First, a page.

On playing tapes onstage… “Pretty early on, around ’83, ’84 — when we first started playing out around 1980 — our guitars were tuned to these unorthodox tunings. So we would have to spend this inordinate amount of time between songs tuning the guitars to the next piece of music, which I guess to some people in the audience is somewhat amusing. But, for most people, it was very annoying. … So I thought maybe it would be better to play music for the audience while we were doing this.

“So at first it became this thing where I would play hits of the day, which would be the newest Pat Benatar song or something like this. It just sounded great blasting through an amplifier because it was distorted. … So it became this whole other thing and I started refining it more and doing different things. I was playing, I think, ‘I Wanna Be Your Dog’ by the Stooges between songs. Or at least right before we started our own version of ‘I Wanna Be Your Dog.’

“Our third album was called Bad Moon Rising and we wanted to replicate what we were doing live with that. So that whole record is seamless as far as the sequence goes; there’s no stops between the songs. … You actually hear that recording of the Stooges, which I don’t know how we got away with actually releasing that. We never got permission for it, but in those days, that didn’t seem to be too much of a concern.”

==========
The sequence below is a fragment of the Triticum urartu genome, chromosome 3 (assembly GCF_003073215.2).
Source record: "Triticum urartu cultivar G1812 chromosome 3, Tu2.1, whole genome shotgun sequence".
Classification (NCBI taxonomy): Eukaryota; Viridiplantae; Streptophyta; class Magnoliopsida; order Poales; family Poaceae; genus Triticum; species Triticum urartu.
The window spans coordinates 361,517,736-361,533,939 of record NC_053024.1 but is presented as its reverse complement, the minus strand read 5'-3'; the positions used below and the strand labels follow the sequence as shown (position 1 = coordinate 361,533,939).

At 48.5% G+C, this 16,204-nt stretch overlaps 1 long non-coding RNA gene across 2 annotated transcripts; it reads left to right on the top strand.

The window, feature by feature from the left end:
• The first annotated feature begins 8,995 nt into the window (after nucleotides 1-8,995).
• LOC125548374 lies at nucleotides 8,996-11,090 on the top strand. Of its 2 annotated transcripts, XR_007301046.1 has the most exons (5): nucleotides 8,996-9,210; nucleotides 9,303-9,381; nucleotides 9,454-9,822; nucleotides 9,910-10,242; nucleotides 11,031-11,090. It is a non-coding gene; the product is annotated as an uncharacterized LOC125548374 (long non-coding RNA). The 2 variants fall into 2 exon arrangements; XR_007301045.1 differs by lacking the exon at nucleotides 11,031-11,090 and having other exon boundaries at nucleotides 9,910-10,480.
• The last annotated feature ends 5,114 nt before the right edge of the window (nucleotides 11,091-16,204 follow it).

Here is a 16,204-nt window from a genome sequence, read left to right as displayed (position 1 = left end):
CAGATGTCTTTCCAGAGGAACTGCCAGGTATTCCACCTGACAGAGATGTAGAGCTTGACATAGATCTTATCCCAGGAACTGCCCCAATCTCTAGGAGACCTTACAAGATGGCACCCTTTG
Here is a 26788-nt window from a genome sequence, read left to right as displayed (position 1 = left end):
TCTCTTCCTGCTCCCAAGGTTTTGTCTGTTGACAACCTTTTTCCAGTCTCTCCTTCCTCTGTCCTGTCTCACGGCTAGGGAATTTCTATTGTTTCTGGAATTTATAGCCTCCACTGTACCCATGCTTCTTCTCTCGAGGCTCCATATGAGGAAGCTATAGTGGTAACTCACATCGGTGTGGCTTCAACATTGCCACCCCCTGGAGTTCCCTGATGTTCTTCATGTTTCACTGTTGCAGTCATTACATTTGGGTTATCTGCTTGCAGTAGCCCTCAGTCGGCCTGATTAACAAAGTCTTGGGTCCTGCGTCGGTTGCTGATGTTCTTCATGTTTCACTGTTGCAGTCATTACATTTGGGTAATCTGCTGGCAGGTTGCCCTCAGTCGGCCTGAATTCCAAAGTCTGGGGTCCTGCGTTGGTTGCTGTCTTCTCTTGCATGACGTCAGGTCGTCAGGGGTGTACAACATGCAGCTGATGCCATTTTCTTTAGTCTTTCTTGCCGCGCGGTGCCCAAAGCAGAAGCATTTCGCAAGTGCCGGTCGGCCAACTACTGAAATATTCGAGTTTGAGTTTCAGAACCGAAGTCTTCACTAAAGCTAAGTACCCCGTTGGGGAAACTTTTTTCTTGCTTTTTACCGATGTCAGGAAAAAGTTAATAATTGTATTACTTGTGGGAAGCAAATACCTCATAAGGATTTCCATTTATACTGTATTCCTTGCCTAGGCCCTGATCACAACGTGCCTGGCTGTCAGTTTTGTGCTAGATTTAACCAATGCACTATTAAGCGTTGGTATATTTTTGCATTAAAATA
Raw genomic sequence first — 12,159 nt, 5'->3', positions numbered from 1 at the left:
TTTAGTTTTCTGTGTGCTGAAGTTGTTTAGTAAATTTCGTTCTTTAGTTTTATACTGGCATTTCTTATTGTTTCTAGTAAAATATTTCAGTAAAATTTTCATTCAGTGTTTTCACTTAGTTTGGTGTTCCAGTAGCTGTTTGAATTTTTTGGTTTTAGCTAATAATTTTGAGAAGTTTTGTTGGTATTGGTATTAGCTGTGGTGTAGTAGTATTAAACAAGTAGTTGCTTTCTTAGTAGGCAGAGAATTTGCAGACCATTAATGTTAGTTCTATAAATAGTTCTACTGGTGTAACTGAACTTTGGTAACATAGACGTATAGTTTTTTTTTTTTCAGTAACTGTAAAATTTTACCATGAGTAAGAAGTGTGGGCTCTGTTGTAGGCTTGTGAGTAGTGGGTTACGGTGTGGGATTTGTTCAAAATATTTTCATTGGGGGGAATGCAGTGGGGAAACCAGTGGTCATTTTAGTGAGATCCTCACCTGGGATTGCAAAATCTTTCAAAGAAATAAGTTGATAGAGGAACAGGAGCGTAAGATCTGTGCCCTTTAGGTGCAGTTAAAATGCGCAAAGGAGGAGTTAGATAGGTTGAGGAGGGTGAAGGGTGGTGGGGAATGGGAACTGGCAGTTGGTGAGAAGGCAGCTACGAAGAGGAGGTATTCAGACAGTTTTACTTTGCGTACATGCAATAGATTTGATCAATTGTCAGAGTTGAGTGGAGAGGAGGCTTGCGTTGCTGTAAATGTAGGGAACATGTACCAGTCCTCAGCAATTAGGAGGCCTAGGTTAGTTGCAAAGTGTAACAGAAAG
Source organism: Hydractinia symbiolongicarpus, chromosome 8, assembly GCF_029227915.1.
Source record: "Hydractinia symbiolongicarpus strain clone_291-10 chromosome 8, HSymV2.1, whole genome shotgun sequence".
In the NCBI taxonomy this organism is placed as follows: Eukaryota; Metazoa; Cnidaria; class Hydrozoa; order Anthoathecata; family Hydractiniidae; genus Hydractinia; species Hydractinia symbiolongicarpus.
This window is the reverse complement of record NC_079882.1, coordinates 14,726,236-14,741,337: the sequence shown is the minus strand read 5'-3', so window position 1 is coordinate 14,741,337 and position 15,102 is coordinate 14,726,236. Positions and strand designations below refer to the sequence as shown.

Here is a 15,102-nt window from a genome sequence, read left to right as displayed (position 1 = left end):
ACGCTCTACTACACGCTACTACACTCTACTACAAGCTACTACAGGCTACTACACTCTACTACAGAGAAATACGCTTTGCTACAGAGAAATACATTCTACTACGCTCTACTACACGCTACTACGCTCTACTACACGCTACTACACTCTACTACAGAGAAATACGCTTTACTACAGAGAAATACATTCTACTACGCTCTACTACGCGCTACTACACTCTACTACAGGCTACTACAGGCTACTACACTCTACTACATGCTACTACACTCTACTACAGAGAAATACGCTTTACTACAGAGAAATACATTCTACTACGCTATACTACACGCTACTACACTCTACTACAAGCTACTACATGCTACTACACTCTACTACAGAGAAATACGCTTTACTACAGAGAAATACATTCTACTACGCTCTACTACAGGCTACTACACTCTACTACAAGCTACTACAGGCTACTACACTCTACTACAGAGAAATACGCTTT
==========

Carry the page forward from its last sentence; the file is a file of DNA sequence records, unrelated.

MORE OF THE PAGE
On experimentation… “When Sonic Youth first started, Lee Renaldo was doing stuff with reel-to-reels at the time. Doing sort of tape experimental stuff that way. And on the first sort of proper Sonic Youth record, which was Confusion is Sex… there’s a piece of music on there called ‘Lee Is Free,’ which is sort of this tape music that he had brought in from doing these reel-to-reel experiments at the time. I very rarely see people utilizing reel-to-reels now in any experimental way, and I just think, as sound-emitters, they’re just so great-sounding.”